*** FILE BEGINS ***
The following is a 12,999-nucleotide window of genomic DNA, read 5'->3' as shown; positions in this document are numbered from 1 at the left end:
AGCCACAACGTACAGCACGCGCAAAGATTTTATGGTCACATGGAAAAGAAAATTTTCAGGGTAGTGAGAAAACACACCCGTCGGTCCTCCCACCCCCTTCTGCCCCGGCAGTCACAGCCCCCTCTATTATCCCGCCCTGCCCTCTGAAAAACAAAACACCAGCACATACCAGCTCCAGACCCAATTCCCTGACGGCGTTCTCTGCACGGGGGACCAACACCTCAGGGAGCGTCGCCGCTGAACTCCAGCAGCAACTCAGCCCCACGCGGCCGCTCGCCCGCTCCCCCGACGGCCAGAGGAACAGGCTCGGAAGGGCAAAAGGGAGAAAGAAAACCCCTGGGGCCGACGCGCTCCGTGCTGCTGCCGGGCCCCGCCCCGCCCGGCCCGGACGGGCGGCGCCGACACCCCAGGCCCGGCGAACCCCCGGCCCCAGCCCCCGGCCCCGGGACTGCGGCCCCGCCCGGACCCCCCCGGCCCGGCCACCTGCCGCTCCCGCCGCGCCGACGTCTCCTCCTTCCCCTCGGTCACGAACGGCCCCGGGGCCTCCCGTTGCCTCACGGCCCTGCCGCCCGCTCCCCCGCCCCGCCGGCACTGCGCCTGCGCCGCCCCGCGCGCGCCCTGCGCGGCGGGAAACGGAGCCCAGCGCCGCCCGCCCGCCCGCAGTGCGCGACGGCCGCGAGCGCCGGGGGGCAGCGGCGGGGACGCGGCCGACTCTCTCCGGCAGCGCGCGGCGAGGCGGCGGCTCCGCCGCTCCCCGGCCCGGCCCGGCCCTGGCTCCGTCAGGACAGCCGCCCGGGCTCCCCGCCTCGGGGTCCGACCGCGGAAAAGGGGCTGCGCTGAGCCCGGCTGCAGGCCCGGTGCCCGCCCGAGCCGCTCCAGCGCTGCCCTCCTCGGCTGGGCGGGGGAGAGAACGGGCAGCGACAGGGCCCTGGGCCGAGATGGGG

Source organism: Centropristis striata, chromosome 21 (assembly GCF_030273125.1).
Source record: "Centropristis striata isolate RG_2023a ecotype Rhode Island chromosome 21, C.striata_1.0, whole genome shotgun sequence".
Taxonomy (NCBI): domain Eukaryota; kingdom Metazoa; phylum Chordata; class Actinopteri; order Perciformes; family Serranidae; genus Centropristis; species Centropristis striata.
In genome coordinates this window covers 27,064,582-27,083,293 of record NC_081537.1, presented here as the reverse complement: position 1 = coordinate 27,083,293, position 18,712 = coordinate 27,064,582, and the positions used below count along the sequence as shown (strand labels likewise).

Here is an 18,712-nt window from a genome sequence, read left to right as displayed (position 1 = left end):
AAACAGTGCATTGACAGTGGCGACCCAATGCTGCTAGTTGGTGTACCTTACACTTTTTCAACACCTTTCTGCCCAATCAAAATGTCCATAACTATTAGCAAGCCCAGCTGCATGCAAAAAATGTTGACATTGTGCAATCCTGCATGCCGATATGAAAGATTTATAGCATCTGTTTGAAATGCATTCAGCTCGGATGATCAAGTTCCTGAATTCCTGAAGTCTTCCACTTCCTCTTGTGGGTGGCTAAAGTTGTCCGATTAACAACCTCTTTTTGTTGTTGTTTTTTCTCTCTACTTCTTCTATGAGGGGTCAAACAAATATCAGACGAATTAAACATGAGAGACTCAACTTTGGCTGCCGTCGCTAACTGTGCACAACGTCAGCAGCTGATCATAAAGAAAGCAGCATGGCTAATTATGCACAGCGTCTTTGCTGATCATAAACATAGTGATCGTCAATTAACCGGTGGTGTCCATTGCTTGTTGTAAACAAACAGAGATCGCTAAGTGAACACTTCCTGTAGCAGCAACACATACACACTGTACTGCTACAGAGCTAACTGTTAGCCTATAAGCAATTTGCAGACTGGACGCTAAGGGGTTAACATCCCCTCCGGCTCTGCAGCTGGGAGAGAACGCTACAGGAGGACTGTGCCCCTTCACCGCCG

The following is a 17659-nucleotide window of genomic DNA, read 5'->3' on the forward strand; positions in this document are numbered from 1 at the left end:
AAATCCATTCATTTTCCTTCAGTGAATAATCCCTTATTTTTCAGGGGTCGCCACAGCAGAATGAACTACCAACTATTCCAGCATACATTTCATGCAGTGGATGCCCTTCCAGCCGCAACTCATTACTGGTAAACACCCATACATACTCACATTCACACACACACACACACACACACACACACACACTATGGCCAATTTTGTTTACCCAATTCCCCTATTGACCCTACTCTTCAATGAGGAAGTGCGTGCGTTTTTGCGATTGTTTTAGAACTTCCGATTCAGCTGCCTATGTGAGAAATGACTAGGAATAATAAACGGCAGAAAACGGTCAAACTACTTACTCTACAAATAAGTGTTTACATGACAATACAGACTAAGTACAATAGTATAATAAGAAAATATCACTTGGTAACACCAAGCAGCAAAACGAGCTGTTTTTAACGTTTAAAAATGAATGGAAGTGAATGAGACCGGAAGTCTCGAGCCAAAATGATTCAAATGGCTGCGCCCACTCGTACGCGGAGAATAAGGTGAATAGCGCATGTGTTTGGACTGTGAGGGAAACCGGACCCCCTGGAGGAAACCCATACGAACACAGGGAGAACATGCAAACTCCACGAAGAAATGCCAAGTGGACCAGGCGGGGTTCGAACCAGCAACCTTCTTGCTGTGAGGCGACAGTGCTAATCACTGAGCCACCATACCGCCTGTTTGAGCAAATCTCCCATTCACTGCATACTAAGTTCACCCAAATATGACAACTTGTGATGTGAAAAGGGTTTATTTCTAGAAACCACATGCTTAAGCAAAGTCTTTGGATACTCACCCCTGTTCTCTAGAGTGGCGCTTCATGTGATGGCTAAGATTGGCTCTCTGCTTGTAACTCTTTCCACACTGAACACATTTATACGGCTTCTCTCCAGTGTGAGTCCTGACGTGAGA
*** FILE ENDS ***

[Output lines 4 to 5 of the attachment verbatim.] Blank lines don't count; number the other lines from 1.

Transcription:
Source record: "Centropristis striata isolate RG_2023a ecotype Rhode Island chromosome 21, C.striata_1.0, whole genome shotgun sequence".
Taxonomy (NCBI): domain Eukaryota; kingdom Metazoa; phylum Chordata; class Actinopteri; order Perciformes; family Serranidae; genus Centropristis; species Centropristis striata.